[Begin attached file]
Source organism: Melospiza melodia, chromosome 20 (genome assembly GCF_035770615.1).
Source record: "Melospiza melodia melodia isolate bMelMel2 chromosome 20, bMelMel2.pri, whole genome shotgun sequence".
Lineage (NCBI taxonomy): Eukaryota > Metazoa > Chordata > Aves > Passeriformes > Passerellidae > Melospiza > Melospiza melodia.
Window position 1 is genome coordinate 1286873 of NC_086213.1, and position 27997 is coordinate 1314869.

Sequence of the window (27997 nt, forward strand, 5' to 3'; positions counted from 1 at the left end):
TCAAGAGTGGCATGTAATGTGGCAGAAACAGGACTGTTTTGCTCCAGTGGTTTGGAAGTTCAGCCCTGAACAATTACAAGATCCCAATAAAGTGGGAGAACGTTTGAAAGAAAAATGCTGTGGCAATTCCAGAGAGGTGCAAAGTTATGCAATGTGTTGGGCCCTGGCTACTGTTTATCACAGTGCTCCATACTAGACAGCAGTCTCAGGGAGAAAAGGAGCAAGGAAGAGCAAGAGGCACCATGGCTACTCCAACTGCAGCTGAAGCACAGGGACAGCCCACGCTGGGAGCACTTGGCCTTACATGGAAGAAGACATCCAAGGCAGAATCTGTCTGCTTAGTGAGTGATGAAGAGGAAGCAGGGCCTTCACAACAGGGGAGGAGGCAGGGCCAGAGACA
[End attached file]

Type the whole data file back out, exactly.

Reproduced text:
Source organism: Melospiza melodia, chromosome 20 (genome assembly GCF_035770615.1).
Source record: "Melospiza melodia melodia isolate bMelMel2 chromosome 20, bMelMel2.pri, whole genome shotgun sequence".
Lineage (NCBI taxonomy): Eukaryota > Metazoa > Chordata > Aves > Passeriformes > Passerellidae > Melospiza > Melospiza melodia.
Window position 1 is genome coordinate 1286873 of NC_086213.1, and position 27997 is coordinate 1314869.

Sequence of the window (27997 nt, forward strand, 5' to 3'; positions counted from 1 at the left end):
TCAAGAGTGGCATGTAATGTGGCAGAAACAGGACTGTTTTGCTCCAGTGGTTTGGAAGTTCAGCCCTGAACAATTACAAGATCCCAATAAAGTGGGAGAACGTTTGAAAGAAAAATGCTGTGGCAATTCCAGAGAGGTGCAAAGTTATGCAATGTGTTGGGCCCTGGCTACTGTTTATCACAGTGCTCCATACTAGACAGCAGTCTCAGGGAGAAAAGGAGCAAGGAAGAGCAAGAGGCACCATGGCTACTCCAACTGCAGCTGAAGCACAGGGACAGCCCACGCTGGGAGCACTTGGCCTTACATGGAAGAAGACATCCAAGGCAGAATCTGTCTGCTTAGTGAGTGATGAAGAGGAAGCAGGGCCTTCACAACAGGGGAGGAGGCAGGGCCAGAGACA